Belgium, (Brussels Morning) Finland and Sweden are a step closer from joining NATO membership, less than two months after the military conflict unleashed in Ukraine. The PMs of the Scandinavian countries met today in Stockholm to discuss regional security aspects.
According to Swedish media SvD, the country’s goal is to join NATO in June this year. The information comes in parallel with Finland today presenting its new security policy analysis and the Swedish Social Democrats drawing up the plan to deal with the issue internally.
After the joint meeting, Finland’s PM Sanna Marin said she could not give a timetable for a decision on whether the country would join NATO, however, she said the decision would be quicker than expected — weeks, not months away.
As for Sweden’s PM Magdalena Andersson, she said the country would not rush a decision, but the country’s assessment of the security situation is being cautiously assessed.
On 11 April, Finland’s foreign minister Pekka Haavisto said that it was “important” that neighboring Sweden was following a “similar process” regarding NATO membership.
“But of course we exchange information all the time and, hopefully, if we make similar kinds of decisions, we could do them around the same time,” said Haavisto.
Both countries have received public assurances from the NATO secretary general, Jens Stoltenberg, that their applications would be welcome, as well as expressions of support from several members including the US, UK, Germany, France and Turkey.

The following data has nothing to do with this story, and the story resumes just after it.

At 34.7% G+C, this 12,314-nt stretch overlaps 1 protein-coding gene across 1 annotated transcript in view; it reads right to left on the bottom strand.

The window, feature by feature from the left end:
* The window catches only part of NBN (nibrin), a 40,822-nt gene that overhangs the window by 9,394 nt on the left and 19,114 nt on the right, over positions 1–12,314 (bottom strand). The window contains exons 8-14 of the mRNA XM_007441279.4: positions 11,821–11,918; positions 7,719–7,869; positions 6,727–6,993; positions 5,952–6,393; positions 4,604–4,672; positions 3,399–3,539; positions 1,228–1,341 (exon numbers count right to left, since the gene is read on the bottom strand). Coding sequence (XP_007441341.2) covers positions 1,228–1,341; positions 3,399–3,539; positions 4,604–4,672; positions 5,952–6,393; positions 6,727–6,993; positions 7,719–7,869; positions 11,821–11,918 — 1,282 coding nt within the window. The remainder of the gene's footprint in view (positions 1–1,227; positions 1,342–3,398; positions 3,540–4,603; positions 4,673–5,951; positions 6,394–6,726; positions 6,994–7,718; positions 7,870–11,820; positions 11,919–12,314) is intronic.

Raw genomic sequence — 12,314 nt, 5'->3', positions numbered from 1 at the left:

Yet, the move has been perceived by Russia as a provocation, threatening the country’s borders and security. Kremlin spokesman Dmitry Peskov warned on 11 April that expanding NATO wouldn’t bring any more stability to Europe.
“We have repeatedly said that the alliance itself is more of a tool for confrontation. This is not an alliance that provides peace and stability, and further expansion of the alliance, of course, will not lead to more stability on the European continent,” he said.
Peskov added that should NATO expand near Russia’s borders, Moscow “would have to rebalance the situation with its own measures”.
Russian foreign ministry spokesperson Maria Zakharova warned against other countries attempting to join NATO after Russia started the conflict with Ukraine.
“Finland and Sweden should not base their security on damaging the security of other countries and their accession to NATO can have detrimental consequences and face some military and political consequences,” said Zakharova.
She argued that while every state has a sovereign right to choose ways of ensuring its security, all members of the Organization for Security and Cooperation in Europe (OSCE) confirmed their adherence to the principle that the security of one state shouldn’t be achieve to the detriment of another country’s security.
The Russian spokesperson hinted to potential pressure being done to both Sweden and Finland to join the military bloc.
On his speech ahead of Ukraine’s invasion, denouncing US foreign policy and NATO expansion, Russia’s President Vladimir Putin said that in December 2021, Russia “made an attempt to reach an agreement with the US and its allies on the principles of European security and NATO’s non-expansion”.
“Our efforts were in vain,” said Putin. “The US has not changed its position. It doesn’t find it necessary to agree with Russia on a matter that is critical for us”.
Noting that Russia is “extremely realistic in its assessments”, Putin accused the US/NATO of pursuing its own objectives, while neglecting Russian’s interests.
“It is true that they [US/NATO] have considerable financial, scientific, technological, and military capabilities (…) but today’s Russia remains one of the most powerful nuclear states.”